The move is apparently intended to protect Russia’s largest oil producer from U.S. sanctions while Moscow continues supporting Venezuelan President Nicolas Maduro.
The sale follows the U.S. imposition of sanctions on two Rosneft subsidiaries in an effort to cut a critical lifeline Russia extended to Maduro after the U.S. government made it illegal for Americans to buy crude from Venezuela.
The company, led by Russian President Vladimir Putin’s long-time associate Igor Sechin, said that its move meant that “all assets and trading operations of Rosneft in Venezuela and/or connected with Venezuela will be disposed of, terminated or liquidated.”
It said in a statement that it “concluded an agreement with a company 100% owned by the government of the Russian Federation, to sell all of its interest and cease participation in its Venezuelan businesses,” including multiple joint ventures, oil-field services companies and other activities.
The sale could help shield Rosneft by handing over control of the Venezuelan operations to a fully state-owned venture that unlike the state-controlled Rosneft isn’t answerable to private investors.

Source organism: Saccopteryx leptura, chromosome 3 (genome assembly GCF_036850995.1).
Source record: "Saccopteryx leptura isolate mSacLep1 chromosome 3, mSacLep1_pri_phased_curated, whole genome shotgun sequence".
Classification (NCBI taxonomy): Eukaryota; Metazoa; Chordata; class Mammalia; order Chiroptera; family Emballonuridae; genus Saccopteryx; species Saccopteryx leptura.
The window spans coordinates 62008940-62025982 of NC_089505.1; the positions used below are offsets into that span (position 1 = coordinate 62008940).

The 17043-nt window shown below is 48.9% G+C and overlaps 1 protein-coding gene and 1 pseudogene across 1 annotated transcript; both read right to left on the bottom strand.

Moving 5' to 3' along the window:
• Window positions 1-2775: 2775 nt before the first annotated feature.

In February, the U.S. Treasury Department imposed sanctions on the Rosneft subsidiary based in Geneva that sells crude to European customers. U.S. authorities vowed to keep applying pressure and hit a second Rosneft subsidiary with sanctions earlier this month.
Rosneft spokesman Mikhail Leontyev said the company’s decision was aimed at “protecting the interests of our shareholders.” He added in remarks carried by Russia’s TASS news agency that Rosneft expected the U.S. to now waive sanctions against its subsidiaries.
“We really have the right to expect American regulators to fulfill their public promises,” he said.